Yet even a truckload of penny-pinching might not be enough.
GM has already cut its U.S. work force by almost 80,000 people this decade, reducing it to 96,000, and it has idled five factories and laid off 11,000 domestic workers this year alone.
The cost-cutting has accelerated as cash has dwindled. Factory supervisors who are seldom at their desks have had their landline phones and voice mail yanked. Elevators and escalators are shut down at night at GM’s headquarters towers in Detroit.
The slimmed-down choice of pens in office supply cabinets: one each of black, red and blue.
“It seems trivial, but when you have 100,000 employees or however many using supplies, they don’t need to be that prolific. It adds up,” said spokeswoman Renee Rashid-Merem.
All the while, the once-mighty icon of American industry and its smaller competitor Chrysler LLC edge closer to bankruptcy.
Experts say their best shot is for President-elect Barack Obama to persuade the outgoing White House to free up emergency loans from the $700 billion federal bailout, or to have the Federal Reserve make a loan.
The $14 billion auto-industry bailout bill died in the Senate late Thursday after the United Auto Workers refused to accept Republican demands for swift wage cuts to bring UAW workers’ pay in line with Japanese carmakers.
Senate Majority Leader Harry Reid said he hoped President George W. Bush would tap the Wall Street bailout fund for emergency aid to the automakers.
Barring that, GM and Chrysler must continue to cut even the smallest expenditures and hold off payments to parts suppliers as they hoard cash and try to stay alive until Obama takes office Jan. 20 and could take his own action.
GM has hinted it might not make it through the end of the year before running out of cash. But GM board member Kent Kresa said earlier this week that the company might make it into the first quarter, depending on auto sales.
“Certainly it has been stated that we need the money quite soon,” Kresa told The Associated Press. “I can’t specifically state before the end of the year, but certainly in the first quarter and early in the first quarter.”
GM wants a total of $18 billion in government loans, including $4 billion before this year runs out. And Chrysler, which is looking for $7 billion in loans, may be even closer to the edge.
Its CEO, Robert Nardelli, said its cash would drop to $2.5 billion, its minimum to survive, at the end of the year. It has cut 32,000 workers since private equity firm Cerberus Capital Management LP took over control in August of last year, including 25 percent of its salaried work force last month.
The other of the Detroit Three, Ford, is not yet seeking government loans but wants a $9 billion line of credit that it might need to tap if the depressed U.S. auto market doesn’t recover. It says it can last through 2009 because it borrowed billions two years ago, when credit was freely available.
The possibility remains that a deal can still be worked out in the Senate. Republican opponents, mainly from Southern states, probably don’t want to bring the industry down, said David M. Hart, associate professor of public policy at George Mason University in Virginia.
“It’s certainly not beyond the scope of possibility that they’ll get this thing through,” Hart said. “I think it’s hard for Republicans to have this on them. There’s a lot of pressure. They might work out a deal.”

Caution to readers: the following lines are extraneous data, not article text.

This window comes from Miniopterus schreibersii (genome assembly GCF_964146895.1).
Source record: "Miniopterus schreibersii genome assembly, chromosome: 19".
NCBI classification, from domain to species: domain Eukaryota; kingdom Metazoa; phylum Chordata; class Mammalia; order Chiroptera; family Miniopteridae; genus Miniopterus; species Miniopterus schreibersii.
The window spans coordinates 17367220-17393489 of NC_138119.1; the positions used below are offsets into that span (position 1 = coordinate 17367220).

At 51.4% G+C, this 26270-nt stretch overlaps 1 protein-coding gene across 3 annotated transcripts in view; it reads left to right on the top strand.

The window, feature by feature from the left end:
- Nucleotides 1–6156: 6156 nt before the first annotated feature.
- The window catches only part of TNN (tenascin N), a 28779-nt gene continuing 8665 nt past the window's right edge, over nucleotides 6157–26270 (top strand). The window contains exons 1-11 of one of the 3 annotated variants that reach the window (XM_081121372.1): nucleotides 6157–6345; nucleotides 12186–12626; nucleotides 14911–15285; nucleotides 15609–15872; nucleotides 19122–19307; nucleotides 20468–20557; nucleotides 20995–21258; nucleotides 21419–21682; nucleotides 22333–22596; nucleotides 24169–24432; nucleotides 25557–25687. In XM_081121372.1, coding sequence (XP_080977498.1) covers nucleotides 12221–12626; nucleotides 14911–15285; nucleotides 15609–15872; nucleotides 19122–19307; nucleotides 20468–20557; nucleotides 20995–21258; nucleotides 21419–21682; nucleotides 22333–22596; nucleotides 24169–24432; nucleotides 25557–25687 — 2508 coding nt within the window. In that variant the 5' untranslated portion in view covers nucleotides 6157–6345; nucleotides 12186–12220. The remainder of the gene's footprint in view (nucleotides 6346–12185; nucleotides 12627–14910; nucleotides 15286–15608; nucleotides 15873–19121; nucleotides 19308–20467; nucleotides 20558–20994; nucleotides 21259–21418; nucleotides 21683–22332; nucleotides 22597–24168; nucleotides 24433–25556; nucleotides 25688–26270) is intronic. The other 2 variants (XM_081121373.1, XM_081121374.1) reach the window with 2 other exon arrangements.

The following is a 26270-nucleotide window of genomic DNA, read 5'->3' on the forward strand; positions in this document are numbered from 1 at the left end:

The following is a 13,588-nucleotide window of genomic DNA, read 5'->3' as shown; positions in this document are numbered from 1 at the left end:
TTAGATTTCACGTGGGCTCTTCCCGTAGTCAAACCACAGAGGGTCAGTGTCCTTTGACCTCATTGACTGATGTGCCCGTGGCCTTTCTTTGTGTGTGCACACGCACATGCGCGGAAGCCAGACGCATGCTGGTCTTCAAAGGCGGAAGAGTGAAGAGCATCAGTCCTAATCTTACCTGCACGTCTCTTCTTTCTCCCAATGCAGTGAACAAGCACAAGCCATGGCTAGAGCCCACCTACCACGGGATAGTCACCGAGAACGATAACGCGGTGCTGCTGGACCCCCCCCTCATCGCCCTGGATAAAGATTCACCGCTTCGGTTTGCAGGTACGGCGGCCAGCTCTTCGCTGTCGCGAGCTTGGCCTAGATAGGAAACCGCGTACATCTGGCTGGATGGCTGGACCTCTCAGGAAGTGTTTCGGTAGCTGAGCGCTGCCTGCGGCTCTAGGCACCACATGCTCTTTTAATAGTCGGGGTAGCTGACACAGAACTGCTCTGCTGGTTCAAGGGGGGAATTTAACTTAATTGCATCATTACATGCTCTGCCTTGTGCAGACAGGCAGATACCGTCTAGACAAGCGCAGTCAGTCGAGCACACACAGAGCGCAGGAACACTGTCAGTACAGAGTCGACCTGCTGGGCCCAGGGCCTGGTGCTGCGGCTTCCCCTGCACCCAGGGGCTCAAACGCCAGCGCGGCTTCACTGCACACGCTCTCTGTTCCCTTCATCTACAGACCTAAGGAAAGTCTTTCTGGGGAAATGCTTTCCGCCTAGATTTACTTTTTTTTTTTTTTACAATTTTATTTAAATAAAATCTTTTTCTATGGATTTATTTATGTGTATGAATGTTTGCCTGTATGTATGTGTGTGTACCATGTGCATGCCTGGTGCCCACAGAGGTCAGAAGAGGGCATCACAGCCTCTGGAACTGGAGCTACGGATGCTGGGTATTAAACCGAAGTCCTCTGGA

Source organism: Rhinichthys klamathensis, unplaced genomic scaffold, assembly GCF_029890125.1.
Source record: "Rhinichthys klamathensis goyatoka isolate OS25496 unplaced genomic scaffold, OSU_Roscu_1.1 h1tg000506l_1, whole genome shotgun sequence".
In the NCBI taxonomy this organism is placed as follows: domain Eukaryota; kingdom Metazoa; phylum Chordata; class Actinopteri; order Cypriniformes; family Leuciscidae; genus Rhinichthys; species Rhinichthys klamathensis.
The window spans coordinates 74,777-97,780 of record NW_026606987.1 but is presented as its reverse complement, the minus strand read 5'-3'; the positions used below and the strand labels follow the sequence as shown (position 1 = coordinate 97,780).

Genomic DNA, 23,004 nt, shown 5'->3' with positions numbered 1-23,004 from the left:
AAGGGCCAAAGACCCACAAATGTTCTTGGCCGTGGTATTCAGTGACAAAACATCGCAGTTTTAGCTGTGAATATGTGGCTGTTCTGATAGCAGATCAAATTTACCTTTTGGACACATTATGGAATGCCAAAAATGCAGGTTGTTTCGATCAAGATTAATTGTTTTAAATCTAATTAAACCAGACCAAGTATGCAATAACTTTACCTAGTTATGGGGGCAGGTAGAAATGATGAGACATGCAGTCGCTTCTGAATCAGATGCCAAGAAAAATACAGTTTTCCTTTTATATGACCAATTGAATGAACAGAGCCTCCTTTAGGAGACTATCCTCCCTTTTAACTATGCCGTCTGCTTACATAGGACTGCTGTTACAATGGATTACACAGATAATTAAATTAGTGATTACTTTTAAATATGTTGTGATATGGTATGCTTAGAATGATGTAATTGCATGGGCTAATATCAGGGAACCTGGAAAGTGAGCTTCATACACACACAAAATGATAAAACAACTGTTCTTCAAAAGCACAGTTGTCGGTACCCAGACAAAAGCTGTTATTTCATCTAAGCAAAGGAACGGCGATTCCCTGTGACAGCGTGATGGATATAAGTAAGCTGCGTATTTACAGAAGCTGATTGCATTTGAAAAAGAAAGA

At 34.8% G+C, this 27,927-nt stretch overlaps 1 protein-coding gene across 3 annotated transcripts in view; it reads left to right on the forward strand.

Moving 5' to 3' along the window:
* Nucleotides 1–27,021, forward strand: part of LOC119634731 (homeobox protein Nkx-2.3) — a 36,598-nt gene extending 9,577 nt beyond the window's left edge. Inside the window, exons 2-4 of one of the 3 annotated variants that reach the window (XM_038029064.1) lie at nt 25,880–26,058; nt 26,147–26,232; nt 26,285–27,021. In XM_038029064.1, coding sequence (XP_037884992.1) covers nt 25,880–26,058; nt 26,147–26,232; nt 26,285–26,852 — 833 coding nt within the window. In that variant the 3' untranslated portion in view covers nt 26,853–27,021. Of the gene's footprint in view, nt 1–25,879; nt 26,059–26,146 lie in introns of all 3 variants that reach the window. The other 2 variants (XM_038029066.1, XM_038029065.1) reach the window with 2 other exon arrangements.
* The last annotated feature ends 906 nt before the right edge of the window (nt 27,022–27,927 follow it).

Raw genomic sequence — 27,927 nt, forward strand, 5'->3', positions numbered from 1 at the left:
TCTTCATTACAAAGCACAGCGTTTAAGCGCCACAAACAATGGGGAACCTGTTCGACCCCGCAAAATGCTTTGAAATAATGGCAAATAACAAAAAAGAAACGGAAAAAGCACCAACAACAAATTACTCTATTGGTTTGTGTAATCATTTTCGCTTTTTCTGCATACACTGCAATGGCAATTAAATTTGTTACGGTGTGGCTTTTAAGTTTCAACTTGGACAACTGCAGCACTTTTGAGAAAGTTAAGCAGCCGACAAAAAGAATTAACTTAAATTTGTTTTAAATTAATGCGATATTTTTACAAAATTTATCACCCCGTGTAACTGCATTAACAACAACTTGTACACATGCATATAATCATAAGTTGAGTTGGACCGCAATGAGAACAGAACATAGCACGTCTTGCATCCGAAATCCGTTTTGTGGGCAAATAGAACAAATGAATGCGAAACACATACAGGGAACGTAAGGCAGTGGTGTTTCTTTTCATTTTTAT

Hundreds of thousands of jobs hang in the balance. The Detroit Three employ 239,000 workers in the U.S. Counting other businesses that depend on the automakers, economists estimate that 2.5 million jobs would be lost if all three companies went out of business.
Susan Helper, a professor of economics at Case Western Reserve University in Cleveland who has studied the auto industry, said GM and Chrysler’s suppliers are the key to keeping the automakers out of bankruptcy protection if they are forced to stretch and try to make it past Obama’s inauguration.
Suppliers, also cash-strapped, may start demanding payment in advance before shipping parts. If enough suppliers get nervous and start demanding cash, the companies could run short.
“Then you have this game of musical chairs where everyone wants to make sure they’re not the one left without a chair,” she said. “That very process can bring the whole structure down. Right now the suppliers have been incredibly disciplined and not saying, ‘Hey, pay us first,”’ she said.
Already, a small number of GM suppliers have sought cash on delivery, but the company is working through the situation, CEO Rick Wagoner said last week.
“I would say there are a couple situations that we are managing, but on balance I’d say it’s really held in there quite well,” he told the AP.
When Chrysler tried to stretch its money until it could get a government-guaranteed loan in 1980, it ran short of cash two weeks before the loan came through, said Steve Miller, an assistant treasurer at the time who now is executive chairman of Troy-based Delphi Corp., GM’s former parts wing.
“Any one supplier could have pulled the rug out from under us and prevented us from building cars,” Miller said in an interview.
But suppliers, he said, knew their futures were dependent on Chrysler’s financial health.
“We hung in there and the suppliers stayed with us,” Miller recalled.
If, for whatever reason, the companies go into Chapter 11 protection, credit is so tight that they might not be able to get bankruptcy financing, Helper said. A bankruptcy judge, she said, could hold off creditors and possible liquidation until the companies arranged financing, most likely from the government.
“It seems pretty clear that the only potential provider of the (bankruptcy) financing is the government,” she said. “You’d have some period of figuring out the terms under which that ... financing is going to be offered.”
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